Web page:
What was he thinking? Would he be greeted by an animal coming out of the doorway at his victorious homecoming? Was he uncertain about God’s faithfulness and believed his promised sacrifice would seal the deal? Or was he buying into the predominant religious thinking of that day that a sacrifice guaranteed a deal with one of the gods? In our time I have witnessed numerous promises people have made to God “if” he would solve a problem, heal or grant prosperity. Such promises usually came to nothing. Human sacrifice was forbidden in Israel, so this rash promise seems to come from a man who has suffered rejection by his own people and now feels God is no more trustworthy than them.
The text presents a strange connection between Jephthah’s vow and the victory. This is a story about God’s love and faithfulness to his people, even though they are repeating a cycle of sin and disloyalty to God. When Jephthah returned home in victory, the first person who came through the doorway of his house was his only child, his daughter, playing a tambourine and dancing. This was a common way to celebrate victory.
As further evidence of Jephthah’s foolishness and selfishness, he tore his clothes and cried out: “My daughter! You have brought me to my knees! You are my agony! For I opened my mouth to the Lord, and I can’t take it back” (v. 35). So it’s her fault she must die? In that culture she was not just a daughter, she was his only child, the one who could carry his name on to the next generation. Vows were sacred and any disavowal carried shame and even God’s punishment. But this vow contradicted forbidden human sacrifice in Israel. Faith is not based on bargaining with God, or promises for rewards, but about committing self to God, doing what is right, living out your commitment in a flawed world.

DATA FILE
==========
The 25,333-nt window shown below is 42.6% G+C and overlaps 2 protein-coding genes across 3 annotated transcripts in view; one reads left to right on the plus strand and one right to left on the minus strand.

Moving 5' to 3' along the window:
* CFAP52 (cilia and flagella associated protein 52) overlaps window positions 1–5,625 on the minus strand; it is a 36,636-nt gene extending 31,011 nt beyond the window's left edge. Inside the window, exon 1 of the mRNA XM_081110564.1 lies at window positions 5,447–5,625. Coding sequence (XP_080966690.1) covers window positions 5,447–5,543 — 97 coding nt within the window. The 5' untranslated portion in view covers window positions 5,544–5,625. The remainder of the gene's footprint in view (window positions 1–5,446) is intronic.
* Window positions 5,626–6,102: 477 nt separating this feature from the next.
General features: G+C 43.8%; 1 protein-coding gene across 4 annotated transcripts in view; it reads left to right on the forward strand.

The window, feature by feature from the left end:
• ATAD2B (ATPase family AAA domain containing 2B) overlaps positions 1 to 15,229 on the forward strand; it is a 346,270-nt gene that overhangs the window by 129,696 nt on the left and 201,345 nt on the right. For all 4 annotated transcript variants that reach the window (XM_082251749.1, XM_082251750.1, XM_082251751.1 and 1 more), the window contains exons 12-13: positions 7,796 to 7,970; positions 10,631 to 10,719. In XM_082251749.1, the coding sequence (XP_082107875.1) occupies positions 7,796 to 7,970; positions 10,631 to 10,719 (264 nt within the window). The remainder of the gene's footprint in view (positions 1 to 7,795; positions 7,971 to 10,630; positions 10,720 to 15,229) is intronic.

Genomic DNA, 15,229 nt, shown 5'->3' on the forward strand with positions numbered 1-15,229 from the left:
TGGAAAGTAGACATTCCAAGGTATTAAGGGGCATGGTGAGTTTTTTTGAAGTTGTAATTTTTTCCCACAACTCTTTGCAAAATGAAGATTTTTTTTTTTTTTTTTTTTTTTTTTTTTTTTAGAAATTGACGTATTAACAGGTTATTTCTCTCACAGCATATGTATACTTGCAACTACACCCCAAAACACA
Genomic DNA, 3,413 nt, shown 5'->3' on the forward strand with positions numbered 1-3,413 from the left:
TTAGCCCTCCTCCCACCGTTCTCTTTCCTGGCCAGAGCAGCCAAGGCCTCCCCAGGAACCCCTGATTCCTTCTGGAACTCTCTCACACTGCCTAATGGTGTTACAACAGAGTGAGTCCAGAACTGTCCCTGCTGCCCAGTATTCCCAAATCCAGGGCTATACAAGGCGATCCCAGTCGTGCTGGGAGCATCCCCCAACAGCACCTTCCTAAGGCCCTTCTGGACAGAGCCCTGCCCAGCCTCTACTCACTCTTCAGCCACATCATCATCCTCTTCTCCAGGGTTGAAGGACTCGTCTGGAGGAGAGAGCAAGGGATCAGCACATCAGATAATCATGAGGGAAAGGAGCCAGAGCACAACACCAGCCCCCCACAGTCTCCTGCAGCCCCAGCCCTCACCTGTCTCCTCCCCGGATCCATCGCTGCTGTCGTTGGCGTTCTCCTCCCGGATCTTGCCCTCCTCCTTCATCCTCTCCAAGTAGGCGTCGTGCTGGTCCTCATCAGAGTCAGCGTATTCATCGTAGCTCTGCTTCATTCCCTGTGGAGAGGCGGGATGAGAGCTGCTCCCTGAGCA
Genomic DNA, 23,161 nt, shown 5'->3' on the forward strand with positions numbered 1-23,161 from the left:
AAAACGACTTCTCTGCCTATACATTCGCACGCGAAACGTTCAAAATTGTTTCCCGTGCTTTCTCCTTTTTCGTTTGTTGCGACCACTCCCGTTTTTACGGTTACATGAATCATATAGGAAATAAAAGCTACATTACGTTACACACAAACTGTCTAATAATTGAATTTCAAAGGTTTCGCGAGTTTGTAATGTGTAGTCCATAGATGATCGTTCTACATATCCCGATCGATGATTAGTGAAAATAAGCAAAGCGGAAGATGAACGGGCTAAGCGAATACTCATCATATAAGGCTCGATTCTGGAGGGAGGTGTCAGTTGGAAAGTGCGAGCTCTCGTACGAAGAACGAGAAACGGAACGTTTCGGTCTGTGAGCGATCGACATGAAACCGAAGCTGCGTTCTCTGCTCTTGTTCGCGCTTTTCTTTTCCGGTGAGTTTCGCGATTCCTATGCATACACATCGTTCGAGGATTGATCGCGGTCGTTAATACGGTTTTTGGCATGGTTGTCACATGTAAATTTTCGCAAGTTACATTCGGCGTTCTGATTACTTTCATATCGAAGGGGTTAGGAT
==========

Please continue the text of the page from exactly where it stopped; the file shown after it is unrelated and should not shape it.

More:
The daughter affirmed his vow to God (v. 36). She asked only one condition: that she be allowed to go to the hills with her friends to grieve and prepare for death (v. 37). The story ended not with a glorious celebration of Israel’s return to God, but with the tragic death of Jephthah’s daughter. Isn’t it curious that out of this story the women of Israel venerate this young woman as a hero, going to the hills every year for four days to celebrate her innocence and faith. She, not Jephthah, was the hero of this tragic story.